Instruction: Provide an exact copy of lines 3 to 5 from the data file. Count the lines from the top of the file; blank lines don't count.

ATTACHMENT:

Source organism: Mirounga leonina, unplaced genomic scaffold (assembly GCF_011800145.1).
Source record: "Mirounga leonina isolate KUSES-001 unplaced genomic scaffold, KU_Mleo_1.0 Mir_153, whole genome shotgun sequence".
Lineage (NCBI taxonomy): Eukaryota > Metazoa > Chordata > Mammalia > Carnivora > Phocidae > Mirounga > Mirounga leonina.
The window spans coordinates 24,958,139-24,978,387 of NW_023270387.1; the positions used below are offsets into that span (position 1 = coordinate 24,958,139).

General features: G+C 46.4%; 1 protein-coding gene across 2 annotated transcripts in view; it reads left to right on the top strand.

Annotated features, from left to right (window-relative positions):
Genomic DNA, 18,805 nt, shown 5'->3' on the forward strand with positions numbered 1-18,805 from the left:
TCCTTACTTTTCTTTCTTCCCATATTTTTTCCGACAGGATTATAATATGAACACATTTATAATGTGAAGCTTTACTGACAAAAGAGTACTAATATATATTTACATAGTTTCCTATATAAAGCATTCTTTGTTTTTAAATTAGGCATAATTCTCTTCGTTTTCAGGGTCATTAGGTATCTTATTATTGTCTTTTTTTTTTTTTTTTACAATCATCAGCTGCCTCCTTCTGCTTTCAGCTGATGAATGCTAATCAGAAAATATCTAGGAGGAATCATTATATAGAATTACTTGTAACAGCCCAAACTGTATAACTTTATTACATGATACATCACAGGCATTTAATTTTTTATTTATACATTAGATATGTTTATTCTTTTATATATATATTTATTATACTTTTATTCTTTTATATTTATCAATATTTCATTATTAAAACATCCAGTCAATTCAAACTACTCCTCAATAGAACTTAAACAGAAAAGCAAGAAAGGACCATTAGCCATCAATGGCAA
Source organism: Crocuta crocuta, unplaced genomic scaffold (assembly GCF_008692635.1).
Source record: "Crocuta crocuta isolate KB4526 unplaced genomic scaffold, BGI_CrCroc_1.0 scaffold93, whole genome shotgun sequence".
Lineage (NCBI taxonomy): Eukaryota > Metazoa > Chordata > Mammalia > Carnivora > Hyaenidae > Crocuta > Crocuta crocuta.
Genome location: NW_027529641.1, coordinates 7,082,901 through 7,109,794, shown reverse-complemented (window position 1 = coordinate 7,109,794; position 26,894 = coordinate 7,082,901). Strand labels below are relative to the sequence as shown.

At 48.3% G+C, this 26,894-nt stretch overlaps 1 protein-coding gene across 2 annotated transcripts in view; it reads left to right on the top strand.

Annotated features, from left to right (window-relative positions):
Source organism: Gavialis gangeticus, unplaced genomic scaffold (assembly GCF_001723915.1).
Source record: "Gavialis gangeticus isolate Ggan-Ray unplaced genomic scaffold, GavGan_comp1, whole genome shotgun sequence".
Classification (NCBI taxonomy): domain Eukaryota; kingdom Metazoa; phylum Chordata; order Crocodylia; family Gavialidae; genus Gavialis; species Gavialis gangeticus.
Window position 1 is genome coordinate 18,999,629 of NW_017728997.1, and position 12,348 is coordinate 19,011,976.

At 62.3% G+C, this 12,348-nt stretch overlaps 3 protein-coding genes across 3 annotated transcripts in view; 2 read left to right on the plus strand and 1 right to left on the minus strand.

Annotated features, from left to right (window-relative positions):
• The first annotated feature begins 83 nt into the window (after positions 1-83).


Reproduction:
Lineage (NCBI taxonomy): Eukaryota > Metazoa > Chordata > Mammalia > Carnivora > Phocidae > Mirounga > Mirounga leonina.
The window spans coordinates 24,958,139-24,978,387 of NW_023270387.1; the positions used below are offsets into that span (position 1 = coordinate 24,958,139).

General features: G+C 46.4%; 1 protein-coding gene across 2 annotated transcripts in view; it reads left to right on the top strand.